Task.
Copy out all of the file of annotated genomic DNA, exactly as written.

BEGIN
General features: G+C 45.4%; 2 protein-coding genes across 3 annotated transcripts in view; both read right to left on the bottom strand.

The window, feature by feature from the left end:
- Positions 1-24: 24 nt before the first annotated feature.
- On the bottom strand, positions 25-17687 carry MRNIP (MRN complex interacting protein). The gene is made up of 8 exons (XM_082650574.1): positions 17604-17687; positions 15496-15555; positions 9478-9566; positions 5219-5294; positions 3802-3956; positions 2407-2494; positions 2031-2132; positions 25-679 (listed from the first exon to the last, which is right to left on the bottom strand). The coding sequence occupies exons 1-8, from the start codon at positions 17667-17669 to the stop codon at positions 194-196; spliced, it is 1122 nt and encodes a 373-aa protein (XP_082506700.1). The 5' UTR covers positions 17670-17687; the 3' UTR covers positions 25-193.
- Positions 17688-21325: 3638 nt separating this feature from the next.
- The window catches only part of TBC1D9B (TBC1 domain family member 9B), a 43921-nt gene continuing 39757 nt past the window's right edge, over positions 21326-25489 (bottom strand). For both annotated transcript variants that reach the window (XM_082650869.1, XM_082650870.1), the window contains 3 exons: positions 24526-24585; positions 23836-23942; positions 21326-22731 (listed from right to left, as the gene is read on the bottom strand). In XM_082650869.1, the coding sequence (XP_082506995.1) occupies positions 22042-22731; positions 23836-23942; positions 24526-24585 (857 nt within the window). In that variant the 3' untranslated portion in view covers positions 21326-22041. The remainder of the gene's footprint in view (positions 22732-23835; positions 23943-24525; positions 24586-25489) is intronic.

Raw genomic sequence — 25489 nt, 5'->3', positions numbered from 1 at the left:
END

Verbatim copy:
General features: G+C 45.4%; 2 protein-coding genes across 3 annotated transcripts in view; both read right to left on the bottom strand.

The window, feature by feature from the left end:
- Positions 1-24: 24 nt before the first annotated feature.
- On the bottom strand, positions 25-17687 carry MRNIP (MRN complex interacting protein). The gene is made up of 8 exons (XM_082650574.1): positions 17604-17687; positions 15496-15555; positions 9478-9566; positions 5219-5294; positions 3802-3956; positions 2407-2494; positions 2031-2132; positions 25-679 (listed from the first exon to the last, which is right to left on the bottom strand). The coding sequence occupies exons 1-8, from the start codon at positions 17667-17669 to the stop codon at positions 194-196; spliced, it is 1122 nt and encodes a 373-aa protein (XP_082506700.1). The 5' UTR covers positions 17670-17687; the 3' UTR covers positions 25-193.
- Positions 17688-21325: 3638 nt separating this feature from the next.
- The window catches only part of TBC1D9B (TBC1 domain family member 9B), a 43921-nt gene continuing 39757 nt past the window's right edge, over positions 21326-25489 (bottom strand). For both annotated transcript variants that reach the window (XM_082650869.1, XM_082650870.1), the window contains 3 exons: positions 24526-24585; positions 23836-23942; positions 21326-22731 (listed from right to left, as the gene is read on the bottom strand). In XM_082650869.1, the coding sequence (XP_082506995.1) occupies positions 22042-22731; positions 23836-23942; positions 24526-24585 (857 nt within the window). In that variant the 3' untranslated portion in view covers positions 21326-22041. The remainder of the gene's footprint in view (positions 22732-23835; positions 23943-24525; positions 24586-25489) is intronic.

Raw genomic sequence — 25489 nt, 5'->3', positions numbered from 1 at the left: